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August 11, 2022

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Tropicana in two courts to keep ‘Tropicana’ name free

Company says legal action could delay property renovations


The Tropicana hotel-casino on the Las Vegas Strip. Launch slideshow »

The new owners of the Tropicana hotel-casino in Las Vegas moved Monday in two courts to assert their rights to use the "Tropicana" name without paying millions of dollars in licensing fees.

In a lawsuit in Clark County District Court, and a filing in U.S. Bankruptcy Court in Delaware, Tropicana Las Vegas said it was outrageous that it would have to pay a fee to use its own name.

The case has far-reaching implications, Tropicana Las Vegas lawyers said. They said the legal dispute could delay renovations and improvements planned for the Las Vegas property to be funded from a $75 million preferred stock offering.

"Some of the refurbishment and renovation may have to be put on hold if there are delays in establishing that the one and only Tropicana Las Vegas, established in 1957, can continue as the 'Tropicana Las Vegas'," Tropicana Las Vegas said in a bankruptcy court filing.

The dispute emerged in March when Onex Corp. of Toronto objected to a plan for the Tropicana name conceived by the executives managing the bankrupt Tropicana Entertainment LLC, which at that time controlled the Tropicana casinos in Las Vegas, Atlantic City and around the country.

Onex, as the main lender to the Las Vegas Tropicana, later teamed up with former MGM Mirage executive Alex Yemenidjian to take the Tropicana Las Vegas out of bankruptcy.

Under a plan for the Tropicana name revealed in March, the "OpCo" company to survive the bankruptcy would be granted exclusive ownership of the name "Tropicana" for casino services. The "OpCo" company controlled the Tropicana casinos outside of Las Vegas.

The Las Vegas company to be spun off out of the bankruptcy, called the "LandCo" company, would be required to pay $10 million for the rights to use the name over five years.

Now that Onex and Yemenidjian control Tropicana Las Vegas, the dispute over the Tropicana name is heating up and they're fighting to avoid the $2 million annual fee.

In court papers, the Las Vegas Tropicana said it was surprised to learn that the "OpCo" companies had recently created a professional logo saying "The Trop Las Vegas Est. 1957" and are seeking to trademark the phrase and logo.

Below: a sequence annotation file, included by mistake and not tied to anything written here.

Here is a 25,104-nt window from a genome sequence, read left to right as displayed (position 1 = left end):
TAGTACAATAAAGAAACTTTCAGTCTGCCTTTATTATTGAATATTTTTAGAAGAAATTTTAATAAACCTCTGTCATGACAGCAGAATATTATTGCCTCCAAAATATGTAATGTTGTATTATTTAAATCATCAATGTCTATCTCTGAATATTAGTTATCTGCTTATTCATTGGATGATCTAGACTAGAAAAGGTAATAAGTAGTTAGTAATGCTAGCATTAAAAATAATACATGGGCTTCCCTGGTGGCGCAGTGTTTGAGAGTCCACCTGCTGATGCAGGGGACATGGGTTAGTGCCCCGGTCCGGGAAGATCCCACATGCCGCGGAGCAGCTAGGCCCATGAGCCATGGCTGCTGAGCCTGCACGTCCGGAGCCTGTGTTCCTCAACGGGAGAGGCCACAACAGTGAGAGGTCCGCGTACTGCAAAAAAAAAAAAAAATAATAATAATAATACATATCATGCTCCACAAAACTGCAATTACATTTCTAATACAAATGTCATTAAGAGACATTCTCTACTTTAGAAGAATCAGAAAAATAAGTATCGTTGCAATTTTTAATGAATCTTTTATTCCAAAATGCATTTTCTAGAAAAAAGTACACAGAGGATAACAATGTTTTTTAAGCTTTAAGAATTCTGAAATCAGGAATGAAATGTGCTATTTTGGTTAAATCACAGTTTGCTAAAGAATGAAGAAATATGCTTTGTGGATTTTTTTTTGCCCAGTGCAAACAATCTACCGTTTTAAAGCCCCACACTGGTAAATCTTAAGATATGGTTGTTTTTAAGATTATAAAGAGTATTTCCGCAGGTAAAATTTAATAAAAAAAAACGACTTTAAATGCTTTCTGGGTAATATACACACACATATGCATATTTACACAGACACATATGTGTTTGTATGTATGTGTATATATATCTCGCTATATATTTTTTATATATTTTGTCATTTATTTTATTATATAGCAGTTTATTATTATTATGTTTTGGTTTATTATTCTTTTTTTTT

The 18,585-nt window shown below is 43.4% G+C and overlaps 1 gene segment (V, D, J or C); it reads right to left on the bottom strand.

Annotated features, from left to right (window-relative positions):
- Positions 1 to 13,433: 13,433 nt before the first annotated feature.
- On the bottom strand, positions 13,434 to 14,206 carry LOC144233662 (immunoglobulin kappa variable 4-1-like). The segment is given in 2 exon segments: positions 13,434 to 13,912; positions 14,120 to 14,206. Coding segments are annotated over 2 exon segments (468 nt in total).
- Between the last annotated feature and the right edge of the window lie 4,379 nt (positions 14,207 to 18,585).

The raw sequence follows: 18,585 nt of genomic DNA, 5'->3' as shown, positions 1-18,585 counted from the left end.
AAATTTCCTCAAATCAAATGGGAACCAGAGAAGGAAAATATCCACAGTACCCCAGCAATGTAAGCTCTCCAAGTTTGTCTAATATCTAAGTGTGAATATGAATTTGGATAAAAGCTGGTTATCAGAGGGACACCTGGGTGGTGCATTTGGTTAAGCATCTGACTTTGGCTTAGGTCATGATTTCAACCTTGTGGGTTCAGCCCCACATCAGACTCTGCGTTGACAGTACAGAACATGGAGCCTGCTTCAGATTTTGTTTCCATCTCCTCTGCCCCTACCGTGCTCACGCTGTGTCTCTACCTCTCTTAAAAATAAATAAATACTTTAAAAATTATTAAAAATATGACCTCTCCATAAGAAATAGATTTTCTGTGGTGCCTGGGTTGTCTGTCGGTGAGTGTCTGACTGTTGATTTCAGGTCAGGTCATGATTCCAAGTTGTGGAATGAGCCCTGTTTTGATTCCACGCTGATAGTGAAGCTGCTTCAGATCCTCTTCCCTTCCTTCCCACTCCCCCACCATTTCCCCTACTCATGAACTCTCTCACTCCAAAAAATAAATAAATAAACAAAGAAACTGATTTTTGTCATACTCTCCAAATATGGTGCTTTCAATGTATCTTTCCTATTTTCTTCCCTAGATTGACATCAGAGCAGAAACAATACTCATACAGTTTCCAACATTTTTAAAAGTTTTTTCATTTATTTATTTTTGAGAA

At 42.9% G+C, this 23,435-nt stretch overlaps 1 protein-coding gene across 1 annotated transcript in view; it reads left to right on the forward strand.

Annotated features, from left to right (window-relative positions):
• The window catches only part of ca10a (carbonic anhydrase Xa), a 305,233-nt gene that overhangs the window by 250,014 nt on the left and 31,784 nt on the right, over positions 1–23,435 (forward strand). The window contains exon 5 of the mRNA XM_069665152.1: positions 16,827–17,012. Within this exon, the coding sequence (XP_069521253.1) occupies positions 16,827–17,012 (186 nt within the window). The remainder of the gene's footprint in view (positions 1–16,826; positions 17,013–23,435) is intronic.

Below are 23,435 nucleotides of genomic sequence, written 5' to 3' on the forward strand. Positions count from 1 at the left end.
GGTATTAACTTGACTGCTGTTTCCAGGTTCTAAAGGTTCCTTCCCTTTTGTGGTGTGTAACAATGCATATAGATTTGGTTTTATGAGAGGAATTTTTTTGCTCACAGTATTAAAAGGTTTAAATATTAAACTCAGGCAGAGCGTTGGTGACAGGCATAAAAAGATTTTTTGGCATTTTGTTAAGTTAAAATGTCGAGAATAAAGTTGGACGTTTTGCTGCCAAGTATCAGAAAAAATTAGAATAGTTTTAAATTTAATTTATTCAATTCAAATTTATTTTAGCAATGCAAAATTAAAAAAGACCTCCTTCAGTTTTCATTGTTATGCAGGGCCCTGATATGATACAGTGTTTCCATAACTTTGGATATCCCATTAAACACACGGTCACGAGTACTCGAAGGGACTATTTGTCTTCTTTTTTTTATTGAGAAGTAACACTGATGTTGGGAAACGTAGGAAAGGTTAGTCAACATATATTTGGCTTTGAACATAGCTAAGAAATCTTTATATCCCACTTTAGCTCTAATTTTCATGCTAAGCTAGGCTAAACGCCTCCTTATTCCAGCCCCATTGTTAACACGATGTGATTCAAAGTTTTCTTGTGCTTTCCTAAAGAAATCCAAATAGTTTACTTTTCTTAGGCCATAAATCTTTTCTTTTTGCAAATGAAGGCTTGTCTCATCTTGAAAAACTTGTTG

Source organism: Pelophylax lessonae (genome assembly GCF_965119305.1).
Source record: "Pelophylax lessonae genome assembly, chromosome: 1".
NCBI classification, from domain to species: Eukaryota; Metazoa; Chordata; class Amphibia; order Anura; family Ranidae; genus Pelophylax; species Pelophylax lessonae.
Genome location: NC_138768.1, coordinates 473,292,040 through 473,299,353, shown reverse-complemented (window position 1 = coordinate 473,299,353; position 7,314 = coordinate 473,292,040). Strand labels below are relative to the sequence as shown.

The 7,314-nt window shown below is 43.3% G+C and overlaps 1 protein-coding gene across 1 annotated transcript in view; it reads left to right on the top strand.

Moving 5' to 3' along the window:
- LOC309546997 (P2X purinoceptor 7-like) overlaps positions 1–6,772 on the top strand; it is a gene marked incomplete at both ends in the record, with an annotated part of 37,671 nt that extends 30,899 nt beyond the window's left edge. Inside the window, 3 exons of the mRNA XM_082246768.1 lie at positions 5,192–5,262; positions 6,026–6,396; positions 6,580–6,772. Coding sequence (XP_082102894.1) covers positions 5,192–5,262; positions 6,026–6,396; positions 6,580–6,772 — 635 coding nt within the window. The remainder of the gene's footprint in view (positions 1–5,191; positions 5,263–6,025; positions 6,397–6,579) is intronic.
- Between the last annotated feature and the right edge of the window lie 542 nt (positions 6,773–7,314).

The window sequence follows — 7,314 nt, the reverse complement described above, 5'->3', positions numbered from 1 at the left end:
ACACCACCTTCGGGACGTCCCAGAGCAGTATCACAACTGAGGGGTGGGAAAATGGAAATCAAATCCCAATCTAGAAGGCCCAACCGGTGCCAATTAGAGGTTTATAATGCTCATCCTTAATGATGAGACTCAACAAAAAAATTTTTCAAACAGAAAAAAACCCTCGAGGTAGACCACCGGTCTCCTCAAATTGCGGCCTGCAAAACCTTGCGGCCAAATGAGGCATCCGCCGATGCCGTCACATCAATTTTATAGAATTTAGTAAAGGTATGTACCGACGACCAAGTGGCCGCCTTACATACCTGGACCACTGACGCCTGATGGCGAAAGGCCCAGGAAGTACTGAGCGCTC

The Las Vegas Tropicana said the timing of the registration, before Onex and Yemenidjian took over, means only one thing: "That the OpCo debtors are preparing an all out effort to strip Tropicana Las Vegas of the right to use the name Tropicana with respect to the Las Vegas casino and hotel that originated the name and operated under it for more than the last half century."

But the OpCo debtors say Onex is seeking a free ride by using a name that it doesn't have ownership to. The debtors' creditors -- mainly lenders to Tropicana casinos outside of Las Vegas -- say they obtained trademark rights to the name years ago as collateral for their loans.

They said the trademark rights were not used as collateral for loans Onex made to the Las Vegas Tropicana -- loans Onex later converted into its equity ownership stake.

"Onex wants a royalty-free license to use a trademark it does not own and has no continuing right to use," the OpCo creditors said in court papers.

But Tropicana Las Vegas said in court filings that the bankruptcy filing called for all LandCo assets to be transferred to the new Onex-controlled Las Vegas Tropicana -- and Tropicana Las Vegas says those assets include its name.

As part of the bankruptcy reorganization, the Tropicana Atlantic City is being sold to a group of investors led by Carl Icahn. They gained the property in exchange for $200 million worth of debt the group purchased at a heavy discount.

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